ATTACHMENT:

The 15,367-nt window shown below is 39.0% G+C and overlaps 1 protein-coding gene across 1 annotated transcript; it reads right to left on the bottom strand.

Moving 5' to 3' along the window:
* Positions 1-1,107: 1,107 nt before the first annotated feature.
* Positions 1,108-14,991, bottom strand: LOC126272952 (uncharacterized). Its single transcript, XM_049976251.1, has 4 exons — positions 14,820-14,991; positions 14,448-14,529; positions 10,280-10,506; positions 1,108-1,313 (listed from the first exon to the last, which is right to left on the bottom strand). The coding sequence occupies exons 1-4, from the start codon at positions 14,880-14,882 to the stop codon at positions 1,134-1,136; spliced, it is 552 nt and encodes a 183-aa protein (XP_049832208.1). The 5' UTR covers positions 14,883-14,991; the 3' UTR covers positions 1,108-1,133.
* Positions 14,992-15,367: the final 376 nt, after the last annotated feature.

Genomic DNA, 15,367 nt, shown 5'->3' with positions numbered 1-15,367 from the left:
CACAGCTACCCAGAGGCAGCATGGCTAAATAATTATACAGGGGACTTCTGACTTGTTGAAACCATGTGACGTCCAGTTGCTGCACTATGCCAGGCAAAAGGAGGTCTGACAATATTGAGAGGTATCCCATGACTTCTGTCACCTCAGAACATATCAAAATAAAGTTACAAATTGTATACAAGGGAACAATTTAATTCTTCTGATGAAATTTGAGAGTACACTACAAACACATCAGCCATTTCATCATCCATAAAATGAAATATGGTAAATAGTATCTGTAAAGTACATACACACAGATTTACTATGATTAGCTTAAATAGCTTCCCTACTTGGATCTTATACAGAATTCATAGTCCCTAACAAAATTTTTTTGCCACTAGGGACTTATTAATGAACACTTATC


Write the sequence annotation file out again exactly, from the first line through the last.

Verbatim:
The 15,367-nt window shown below is 39.0% G+C and overlaps 1 protein-coding gene across 1 annotated transcript; it reads right to left on the bottom strand.

Moving 5' to 3' along the window:
* Positions 1-1,107: 1,107 nt before the first annotated feature.
* Positions 1,108-14,991, bottom strand: LOC126272952 (uncharacterized). Its single transcript, XM_049976251.1, has 4 exons — positions 14,820-14,991; positions 14,448-14,529; positions 10,280-10,506; positions 1,108-1,313 (listed from the first exon to the last, which is right to left on the bottom strand). The coding sequence occupies exons 1-4, from the start codon at positions 14,880-14,882 to the stop codon at positions 1,134-1,136; spliced, it is 552 nt and encodes a 183-aa protein (XP_049832208.1). The 5' UTR covers positions 14,883-14,991; the 3' UTR covers positions 1,108-1,133.
* Positions 14,992-15,367: the final 376 nt, after the last annotated feature.

Genomic DNA, 15,367 nt, shown 5'->3' with positions numbered 1-15,367 from the left:
CACAGCTACCCAGAGGCAGCATGGCTAAATAATTATACAGGGGACTTCTGACTTGTTGAAACCATGTGACGTCCAGTTGCTGCACTATGCCAGGCAAAAGGAGGTCTGACAATATTGAGAGGTATCCCATGACTTCTGTCACCTCAGAACATATCAAAATAAAGTTACAAATTGTATACAAGGGAACAATTTAATTCTTCTGATGAAATTTGAGAGTACACTACAAACACATCAGCCATTTCATCATCCATAAAATGAAATATGGTAAATAGTATCTGTAAAGTACATACACACAGATTTACTATGATTAGCTTAAATAGCTTCCCTACTTGGATCTTATACAGAATTCATAGTCCCTAACAAAATTTTTTTGCCACTAGGGACTTATTAATGAACACTTATC